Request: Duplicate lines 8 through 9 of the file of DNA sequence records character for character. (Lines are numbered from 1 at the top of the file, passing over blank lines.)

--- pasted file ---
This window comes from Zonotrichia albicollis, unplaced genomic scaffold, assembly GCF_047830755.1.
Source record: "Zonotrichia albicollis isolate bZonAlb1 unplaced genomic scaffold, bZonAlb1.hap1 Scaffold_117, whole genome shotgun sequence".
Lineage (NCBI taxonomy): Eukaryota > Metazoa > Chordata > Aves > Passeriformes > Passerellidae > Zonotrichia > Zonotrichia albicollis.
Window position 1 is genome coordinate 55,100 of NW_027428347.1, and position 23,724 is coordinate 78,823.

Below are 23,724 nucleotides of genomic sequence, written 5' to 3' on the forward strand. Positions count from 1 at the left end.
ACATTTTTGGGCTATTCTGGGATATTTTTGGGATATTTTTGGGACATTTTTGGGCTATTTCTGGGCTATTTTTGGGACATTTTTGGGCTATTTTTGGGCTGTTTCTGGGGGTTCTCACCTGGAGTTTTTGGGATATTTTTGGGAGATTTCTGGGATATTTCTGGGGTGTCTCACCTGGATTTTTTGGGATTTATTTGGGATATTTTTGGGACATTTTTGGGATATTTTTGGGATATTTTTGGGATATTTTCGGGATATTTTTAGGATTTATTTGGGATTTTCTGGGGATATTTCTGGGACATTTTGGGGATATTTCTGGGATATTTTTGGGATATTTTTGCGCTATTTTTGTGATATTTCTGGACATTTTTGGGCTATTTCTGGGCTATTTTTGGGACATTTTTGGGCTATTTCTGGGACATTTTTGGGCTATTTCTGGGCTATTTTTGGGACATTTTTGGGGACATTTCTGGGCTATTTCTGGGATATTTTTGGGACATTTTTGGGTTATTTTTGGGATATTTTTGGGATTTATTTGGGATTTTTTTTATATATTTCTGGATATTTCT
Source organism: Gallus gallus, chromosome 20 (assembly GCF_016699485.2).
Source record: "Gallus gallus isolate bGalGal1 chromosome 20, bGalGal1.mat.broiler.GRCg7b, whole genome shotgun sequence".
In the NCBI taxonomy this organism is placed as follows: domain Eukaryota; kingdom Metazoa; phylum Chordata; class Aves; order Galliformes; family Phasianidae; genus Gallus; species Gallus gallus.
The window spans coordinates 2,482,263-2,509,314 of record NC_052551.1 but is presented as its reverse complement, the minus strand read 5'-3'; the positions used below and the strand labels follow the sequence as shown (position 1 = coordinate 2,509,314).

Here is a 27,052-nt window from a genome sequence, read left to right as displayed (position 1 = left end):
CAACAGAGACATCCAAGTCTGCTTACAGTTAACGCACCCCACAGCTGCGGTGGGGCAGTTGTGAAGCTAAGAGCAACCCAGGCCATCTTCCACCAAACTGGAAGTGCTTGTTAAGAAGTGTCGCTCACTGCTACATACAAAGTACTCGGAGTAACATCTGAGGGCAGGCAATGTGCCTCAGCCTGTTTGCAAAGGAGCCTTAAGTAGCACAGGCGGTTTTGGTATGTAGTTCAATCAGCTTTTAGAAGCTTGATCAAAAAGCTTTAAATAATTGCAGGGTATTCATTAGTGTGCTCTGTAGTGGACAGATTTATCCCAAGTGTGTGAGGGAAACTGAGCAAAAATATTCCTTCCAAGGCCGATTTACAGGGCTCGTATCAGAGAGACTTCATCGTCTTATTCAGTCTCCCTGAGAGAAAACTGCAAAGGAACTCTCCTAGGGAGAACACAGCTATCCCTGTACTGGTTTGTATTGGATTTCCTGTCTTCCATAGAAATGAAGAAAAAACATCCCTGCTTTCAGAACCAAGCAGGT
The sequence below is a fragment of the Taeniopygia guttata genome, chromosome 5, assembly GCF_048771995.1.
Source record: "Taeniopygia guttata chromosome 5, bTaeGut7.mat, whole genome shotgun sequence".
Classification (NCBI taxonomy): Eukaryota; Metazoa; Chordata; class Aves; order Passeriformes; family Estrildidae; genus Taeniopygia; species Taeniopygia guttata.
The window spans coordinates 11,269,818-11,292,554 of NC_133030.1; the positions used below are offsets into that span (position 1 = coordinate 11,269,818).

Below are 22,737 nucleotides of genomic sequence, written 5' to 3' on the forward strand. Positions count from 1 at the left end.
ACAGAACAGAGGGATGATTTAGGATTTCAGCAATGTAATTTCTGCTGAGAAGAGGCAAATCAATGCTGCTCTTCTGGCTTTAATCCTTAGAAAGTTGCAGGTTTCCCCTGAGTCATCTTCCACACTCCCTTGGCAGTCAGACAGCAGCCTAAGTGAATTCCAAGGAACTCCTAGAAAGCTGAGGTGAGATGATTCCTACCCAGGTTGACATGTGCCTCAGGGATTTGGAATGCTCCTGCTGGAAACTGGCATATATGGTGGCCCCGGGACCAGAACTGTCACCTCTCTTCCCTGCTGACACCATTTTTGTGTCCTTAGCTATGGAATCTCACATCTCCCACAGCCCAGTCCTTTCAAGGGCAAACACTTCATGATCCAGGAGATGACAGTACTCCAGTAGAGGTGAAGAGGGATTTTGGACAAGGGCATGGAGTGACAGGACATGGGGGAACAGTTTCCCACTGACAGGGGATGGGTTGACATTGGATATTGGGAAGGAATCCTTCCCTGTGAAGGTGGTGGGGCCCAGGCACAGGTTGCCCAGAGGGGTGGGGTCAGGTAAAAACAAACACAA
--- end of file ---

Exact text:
Source record: "Gallus gallus isolate bGalGal1 chromosome 20, bGalGal1.mat.broiler.GRCg7b, whole genome shotgun sequence".
In the NCBI taxonomy this organism is placed as follows: domain Eukaryota; kingdom Metazoa; phylum Chordata; class Aves; order Galliformes; family Phasianidae; genus Gallus; species Gallus gallus.